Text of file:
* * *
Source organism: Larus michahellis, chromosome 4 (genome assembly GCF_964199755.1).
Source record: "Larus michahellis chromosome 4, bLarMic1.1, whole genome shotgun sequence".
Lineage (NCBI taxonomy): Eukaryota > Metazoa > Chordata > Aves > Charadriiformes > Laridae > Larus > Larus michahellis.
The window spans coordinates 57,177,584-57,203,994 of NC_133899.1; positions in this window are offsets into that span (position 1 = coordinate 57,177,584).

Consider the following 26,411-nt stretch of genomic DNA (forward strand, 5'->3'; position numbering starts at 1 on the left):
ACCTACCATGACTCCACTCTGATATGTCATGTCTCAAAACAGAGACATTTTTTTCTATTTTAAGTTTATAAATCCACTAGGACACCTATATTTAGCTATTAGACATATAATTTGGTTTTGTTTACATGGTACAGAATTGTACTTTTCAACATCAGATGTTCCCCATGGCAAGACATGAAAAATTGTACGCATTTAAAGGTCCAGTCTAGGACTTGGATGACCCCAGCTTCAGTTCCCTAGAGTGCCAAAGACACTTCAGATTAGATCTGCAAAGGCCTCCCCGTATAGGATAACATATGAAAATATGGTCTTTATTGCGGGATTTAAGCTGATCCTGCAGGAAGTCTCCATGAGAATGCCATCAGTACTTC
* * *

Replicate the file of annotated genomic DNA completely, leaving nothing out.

Source organism: Larus michahellis, chromosome 4 (genome assembly GCF_964199755.1).
Source record: "Larus michahellis chromosome 4, bLarMic1.1, whole genome shotgun sequence".
Lineage (NCBI taxonomy): Eukaryota > Metazoa > Chordata > Aves > Charadriiformes > Laridae > Larus > Larus michahellis.
The window spans coordinates 57,177,584-57,203,994 of NC_133899.1; positions in this window are offsets into that span (position 1 = coordinate 57,177,584).

Consider the following 26,411-nt stretch of genomic DNA (forward strand, 5'->3'; position numbering starts at 1 on the left):
ACCTACCATGACTCCACTCTGATATGTCATGTCTCAAAACAGAGACATTTTTTTCTATTTTAAGTTTATAAATCCACTAGGACACCTATATTTAGCTATTAGACATATAATTTGGTTTTGTTTACATGGTACAGAATTGTACTTTTCAACATCAGATGTTCCCCATGGCAAGACATGAAAAATTGTACGCATTTAAAGGTCCAGTCTAGGACTTGGATGACCCCAGCTTCAGTTCCCTAGAGTGCCAAAGACACTTCAGATTAGATCTGCAAAGGCCTCCCCGTATAGGATAACATATGAAAATATGGTCTTTATTGCGGGATTTAAGCTGATCCTGCAGGAAGTCTCCATGAGAATGCCATCAGTACTTC